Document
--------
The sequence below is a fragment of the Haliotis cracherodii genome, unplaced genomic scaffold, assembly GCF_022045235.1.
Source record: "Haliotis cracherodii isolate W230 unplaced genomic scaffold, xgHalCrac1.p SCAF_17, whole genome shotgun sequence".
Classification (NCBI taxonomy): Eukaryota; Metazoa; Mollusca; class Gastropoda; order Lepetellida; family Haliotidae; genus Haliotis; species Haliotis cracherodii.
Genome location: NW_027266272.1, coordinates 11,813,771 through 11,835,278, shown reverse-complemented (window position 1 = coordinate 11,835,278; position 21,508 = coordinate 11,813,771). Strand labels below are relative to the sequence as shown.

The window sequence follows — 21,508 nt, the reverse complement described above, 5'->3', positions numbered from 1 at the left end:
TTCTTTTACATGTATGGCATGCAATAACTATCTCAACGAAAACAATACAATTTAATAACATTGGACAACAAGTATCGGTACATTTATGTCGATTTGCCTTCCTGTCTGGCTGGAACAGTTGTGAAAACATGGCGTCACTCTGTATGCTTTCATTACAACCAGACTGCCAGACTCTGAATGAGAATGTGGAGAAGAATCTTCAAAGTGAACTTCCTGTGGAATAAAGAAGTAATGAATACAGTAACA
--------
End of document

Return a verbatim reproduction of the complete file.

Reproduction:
The sequence below is a fragment of the Haliotis cracherodii genome, unplaced genomic scaffold, assembly GCF_022045235.1.
Source record: "Haliotis cracherodii isolate W230 unplaced genomic scaffold, xgHalCrac1.p SCAF_17, whole genome shotgun sequence".
Classification (NCBI taxonomy): Eukaryota; Metazoa; Mollusca; class Gastropoda; order Lepetellida; family Haliotidae; genus Haliotis; species Haliotis cracherodii.
Genome location: NW_027266272.1, coordinates 11,813,771 through 11,835,278, shown reverse-complemented (window position 1 = coordinate 11,835,278; position 21,508 = coordinate 11,813,771). Strand labels below are relative to the sequence as shown.

The window sequence follows — 21,508 nt, the reverse complement described above, 5'->3', positions numbered from 1 at the left end:
TTCTTTTACATGTATGGCATGCAATAACTATCTCAACGAAAACAATACAATTTAATAACATTGGACAACAAGTATCGGTACATTTATGTCGATTTGCCTTCCTGTCTGGCTGGAACAGTTGTGAAAACATGGCGTCACTCTGTATGCTTTCATTACAACCAGACTGCCAGACTCTGAATGAGAATGTGGAGAAGAATCTTCAAAGTGAACTTCCTGTGGAATAAAGAAGTAATGAATACAGTAACA